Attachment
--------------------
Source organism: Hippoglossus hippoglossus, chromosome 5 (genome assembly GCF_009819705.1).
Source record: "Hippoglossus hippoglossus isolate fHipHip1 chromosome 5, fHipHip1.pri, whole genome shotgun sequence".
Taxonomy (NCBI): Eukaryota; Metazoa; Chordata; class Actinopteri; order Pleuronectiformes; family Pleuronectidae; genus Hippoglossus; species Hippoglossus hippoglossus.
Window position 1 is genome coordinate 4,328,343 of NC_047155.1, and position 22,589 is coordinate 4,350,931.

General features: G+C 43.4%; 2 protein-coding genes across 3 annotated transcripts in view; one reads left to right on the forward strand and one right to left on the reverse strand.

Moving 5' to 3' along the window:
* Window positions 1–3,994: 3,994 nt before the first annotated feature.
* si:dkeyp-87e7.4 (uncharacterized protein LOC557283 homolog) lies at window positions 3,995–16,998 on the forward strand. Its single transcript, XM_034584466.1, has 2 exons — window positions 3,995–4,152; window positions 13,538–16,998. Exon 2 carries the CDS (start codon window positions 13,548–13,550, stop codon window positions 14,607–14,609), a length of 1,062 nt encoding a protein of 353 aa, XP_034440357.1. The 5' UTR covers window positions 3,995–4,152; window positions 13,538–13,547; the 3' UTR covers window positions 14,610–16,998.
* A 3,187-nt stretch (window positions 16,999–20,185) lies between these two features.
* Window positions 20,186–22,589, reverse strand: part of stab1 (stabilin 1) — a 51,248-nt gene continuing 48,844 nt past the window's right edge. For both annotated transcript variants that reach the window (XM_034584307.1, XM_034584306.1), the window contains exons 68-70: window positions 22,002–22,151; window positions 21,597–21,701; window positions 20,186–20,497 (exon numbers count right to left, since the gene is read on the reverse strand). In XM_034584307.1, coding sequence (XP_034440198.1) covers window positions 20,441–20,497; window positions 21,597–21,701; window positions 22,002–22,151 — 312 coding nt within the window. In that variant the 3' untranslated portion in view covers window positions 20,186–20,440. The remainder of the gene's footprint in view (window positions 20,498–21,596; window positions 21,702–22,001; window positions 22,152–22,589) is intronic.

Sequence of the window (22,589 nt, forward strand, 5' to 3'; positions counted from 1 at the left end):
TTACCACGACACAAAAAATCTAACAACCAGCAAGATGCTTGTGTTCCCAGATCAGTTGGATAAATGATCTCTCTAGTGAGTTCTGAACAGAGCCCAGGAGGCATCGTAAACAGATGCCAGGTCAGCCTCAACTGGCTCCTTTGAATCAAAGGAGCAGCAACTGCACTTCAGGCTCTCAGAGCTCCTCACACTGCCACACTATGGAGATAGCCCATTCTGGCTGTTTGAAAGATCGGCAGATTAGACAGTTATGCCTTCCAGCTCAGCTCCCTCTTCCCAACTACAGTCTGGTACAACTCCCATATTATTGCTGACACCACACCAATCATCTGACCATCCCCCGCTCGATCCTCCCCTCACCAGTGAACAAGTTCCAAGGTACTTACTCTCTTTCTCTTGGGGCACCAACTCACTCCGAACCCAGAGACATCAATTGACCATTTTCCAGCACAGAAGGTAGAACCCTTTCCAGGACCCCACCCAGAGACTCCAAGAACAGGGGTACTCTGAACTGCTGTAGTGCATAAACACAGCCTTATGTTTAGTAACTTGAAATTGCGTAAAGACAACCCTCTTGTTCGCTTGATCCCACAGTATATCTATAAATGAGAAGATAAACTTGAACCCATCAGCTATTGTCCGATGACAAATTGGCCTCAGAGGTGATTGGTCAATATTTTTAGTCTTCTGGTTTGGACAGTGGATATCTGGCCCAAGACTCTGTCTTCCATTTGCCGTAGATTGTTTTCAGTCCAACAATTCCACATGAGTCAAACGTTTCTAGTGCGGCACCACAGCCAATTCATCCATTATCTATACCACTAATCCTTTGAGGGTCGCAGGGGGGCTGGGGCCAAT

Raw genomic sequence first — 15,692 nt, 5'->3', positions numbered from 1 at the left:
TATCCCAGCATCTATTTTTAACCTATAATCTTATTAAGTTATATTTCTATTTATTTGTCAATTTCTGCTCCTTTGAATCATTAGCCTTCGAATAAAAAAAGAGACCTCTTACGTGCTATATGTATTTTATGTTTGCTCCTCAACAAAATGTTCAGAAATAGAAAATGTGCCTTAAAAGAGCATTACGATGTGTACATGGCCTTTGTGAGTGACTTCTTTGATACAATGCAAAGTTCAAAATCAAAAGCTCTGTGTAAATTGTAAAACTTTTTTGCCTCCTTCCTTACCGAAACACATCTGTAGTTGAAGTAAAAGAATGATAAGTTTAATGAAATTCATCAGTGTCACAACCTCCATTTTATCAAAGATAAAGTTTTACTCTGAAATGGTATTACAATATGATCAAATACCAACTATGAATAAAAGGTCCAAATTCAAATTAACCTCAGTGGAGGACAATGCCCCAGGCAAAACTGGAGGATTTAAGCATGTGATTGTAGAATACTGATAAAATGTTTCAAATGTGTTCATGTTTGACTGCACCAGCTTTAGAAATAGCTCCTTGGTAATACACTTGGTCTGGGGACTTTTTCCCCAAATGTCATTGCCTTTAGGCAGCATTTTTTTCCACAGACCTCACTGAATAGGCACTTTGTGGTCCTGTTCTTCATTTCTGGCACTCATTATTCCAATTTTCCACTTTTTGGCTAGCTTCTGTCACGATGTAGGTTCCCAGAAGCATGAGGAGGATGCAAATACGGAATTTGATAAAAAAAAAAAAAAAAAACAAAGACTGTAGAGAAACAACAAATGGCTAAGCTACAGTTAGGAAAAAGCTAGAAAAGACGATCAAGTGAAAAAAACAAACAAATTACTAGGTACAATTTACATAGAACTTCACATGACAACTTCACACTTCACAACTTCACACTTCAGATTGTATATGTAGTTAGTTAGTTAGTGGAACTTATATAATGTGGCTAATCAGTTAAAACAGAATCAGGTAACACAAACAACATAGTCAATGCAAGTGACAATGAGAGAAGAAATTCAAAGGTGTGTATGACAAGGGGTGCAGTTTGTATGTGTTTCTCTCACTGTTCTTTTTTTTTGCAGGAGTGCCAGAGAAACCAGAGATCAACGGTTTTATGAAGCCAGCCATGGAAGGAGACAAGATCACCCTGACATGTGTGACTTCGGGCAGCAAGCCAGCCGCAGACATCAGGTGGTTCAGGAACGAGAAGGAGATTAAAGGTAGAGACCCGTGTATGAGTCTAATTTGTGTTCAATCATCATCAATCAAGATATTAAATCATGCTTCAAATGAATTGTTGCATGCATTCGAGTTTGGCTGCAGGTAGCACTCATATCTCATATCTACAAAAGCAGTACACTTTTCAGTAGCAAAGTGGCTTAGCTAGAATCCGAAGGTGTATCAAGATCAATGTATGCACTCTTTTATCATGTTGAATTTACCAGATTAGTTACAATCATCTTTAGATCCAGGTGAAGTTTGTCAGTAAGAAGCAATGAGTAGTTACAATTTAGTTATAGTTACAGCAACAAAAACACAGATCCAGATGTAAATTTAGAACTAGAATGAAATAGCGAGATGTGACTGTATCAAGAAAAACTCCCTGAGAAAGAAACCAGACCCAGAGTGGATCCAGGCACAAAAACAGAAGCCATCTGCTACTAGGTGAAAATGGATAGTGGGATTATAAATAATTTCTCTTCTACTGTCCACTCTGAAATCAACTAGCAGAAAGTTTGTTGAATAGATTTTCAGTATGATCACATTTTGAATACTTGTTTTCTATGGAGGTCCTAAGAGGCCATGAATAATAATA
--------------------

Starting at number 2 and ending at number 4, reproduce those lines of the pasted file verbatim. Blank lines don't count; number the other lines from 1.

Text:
Source record: "Hippoglossus hippoglossus isolate fHipHip1 chromosome 5, fHipHip1.pri, whole genome shotgun sequence".
Taxonomy (NCBI): Eukaryota; Metazoa; Chordata; class Actinopteri; order Pleuronectiformes; family Pleuronectidae; genus Hippoglossus; species Hippoglossus hippoglossus.
Window position 1 is genome coordinate 4,328,343 of NC_047155.1, and position 22,589 is coordinate 4,350,931.